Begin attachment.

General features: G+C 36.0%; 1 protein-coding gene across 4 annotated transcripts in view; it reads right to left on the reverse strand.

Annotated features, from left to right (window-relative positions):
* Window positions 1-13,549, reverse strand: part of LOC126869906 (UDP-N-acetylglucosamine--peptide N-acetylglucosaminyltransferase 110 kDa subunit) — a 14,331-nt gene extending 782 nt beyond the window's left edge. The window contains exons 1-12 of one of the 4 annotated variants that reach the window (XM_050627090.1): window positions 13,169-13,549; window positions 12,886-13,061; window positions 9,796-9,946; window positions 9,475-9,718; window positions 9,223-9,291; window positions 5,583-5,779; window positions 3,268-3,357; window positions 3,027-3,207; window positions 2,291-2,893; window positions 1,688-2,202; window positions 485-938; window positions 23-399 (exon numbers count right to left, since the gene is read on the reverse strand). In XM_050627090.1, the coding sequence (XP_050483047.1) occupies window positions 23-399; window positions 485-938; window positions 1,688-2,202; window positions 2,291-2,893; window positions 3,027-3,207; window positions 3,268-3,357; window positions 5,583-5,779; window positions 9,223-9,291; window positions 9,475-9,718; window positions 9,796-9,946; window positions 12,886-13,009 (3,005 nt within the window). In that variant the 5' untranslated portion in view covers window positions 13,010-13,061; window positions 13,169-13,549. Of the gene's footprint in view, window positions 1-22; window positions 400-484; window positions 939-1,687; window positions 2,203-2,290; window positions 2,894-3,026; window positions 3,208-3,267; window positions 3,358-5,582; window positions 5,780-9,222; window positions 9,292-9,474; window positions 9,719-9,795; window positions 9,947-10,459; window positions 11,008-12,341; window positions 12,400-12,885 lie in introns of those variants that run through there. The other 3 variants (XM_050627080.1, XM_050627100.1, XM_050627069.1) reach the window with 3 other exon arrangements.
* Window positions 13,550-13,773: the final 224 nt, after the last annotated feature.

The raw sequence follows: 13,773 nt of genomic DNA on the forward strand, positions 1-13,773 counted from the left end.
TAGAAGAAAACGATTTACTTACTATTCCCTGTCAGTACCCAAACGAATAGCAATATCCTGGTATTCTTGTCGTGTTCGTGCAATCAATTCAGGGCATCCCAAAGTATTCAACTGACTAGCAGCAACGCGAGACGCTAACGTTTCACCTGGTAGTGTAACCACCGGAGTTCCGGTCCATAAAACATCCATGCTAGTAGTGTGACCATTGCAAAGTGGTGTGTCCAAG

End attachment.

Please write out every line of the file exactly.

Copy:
General features: G+C 36.0%; 1 protein-coding gene across 4 annotated transcripts in view; it reads right to left on the reverse strand.

Annotated features, from left to right (window-relative positions):
* Window positions 1-13,549, reverse strand: part of LOC126869906 (UDP-N-acetylglucosamine--peptide N-acetylglucosaminyltransferase 110 kDa subunit) — a 14,331-nt gene extending 782 nt beyond the window's left edge. The window contains exons 1-12 of one of the 4 annotated variants that reach the window (XM_050627090.1): window positions 13,169-13,549; window positions 12,886-13,061; window positions 9,796-9,946; window positions 9,475-9,718; window positions 9,223-9,291; window positions 5,583-5,779; window positions 3,268-3,357; window positions 3,027-3,207; window positions 2,291-2,893; window positions 1,688-2,202; window positions 485-938; window positions 23-399 (exon numbers count right to left, since the gene is read on the reverse strand). In XM_050627090.1, the coding sequence (XP_050483047.1) occupies window positions 23-399; window positions 485-938; window positions 1,688-2,202; window positions 2,291-2,893; window positions 3,027-3,207; window positions 3,268-3,357; window positions 5,583-5,779; window positions 9,223-9,291; window positions 9,475-9,718; window positions 9,796-9,946; window positions 12,886-13,009 (3,005 nt within the window). In that variant the 5' untranslated portion in view covers window positions 13,010-13,061; window positions 13,169-13,549. Of the gene's footprint in view, window positions 1-22; window positions 400-484; window positions 939-1,687; window positions 2,203-2,290; window positions 2,894-3,026; window positions 3,208-3,267; window positions 3,358-5,582; window positions 5,780-9,222; window positions 9,292-9,474; window positions 9,719-9,795; window positions 9,947-10,459; window positions 11,008-12,341; window positions 12,400-12,885 lie in introns of those variants that run through there. The other 3 variants (XM_050627080.1, XM_050627100.1, XM_050627069.1) reach the window with 3 other exon arrangements.
* Window positions 13,550-13,773: the final 224 nt, after the last annotated feature.

The raw sequence follows: 13,773 nt of genomic DNA on the forward strand, positions 1-13,773 counted from the left end.
TAGAAGAAAACGATTTACTTACTATTCCCTGTCAGTACCCAAACGAATAGCAATATCCTGGTATTCTTGTCGTGTTCGTGCAATCAATTCAGGGCATCCCAAAGTATTCAACTGACTAGCAGCAACGCGAGACGCTAACGTTTCACCTGGTAGTGTAACCACCGGAGTTCCGGTCCATAAAACATCCATGCTAGTAGTGTGACCATTGCAAAGTGGTGTGTCCAAG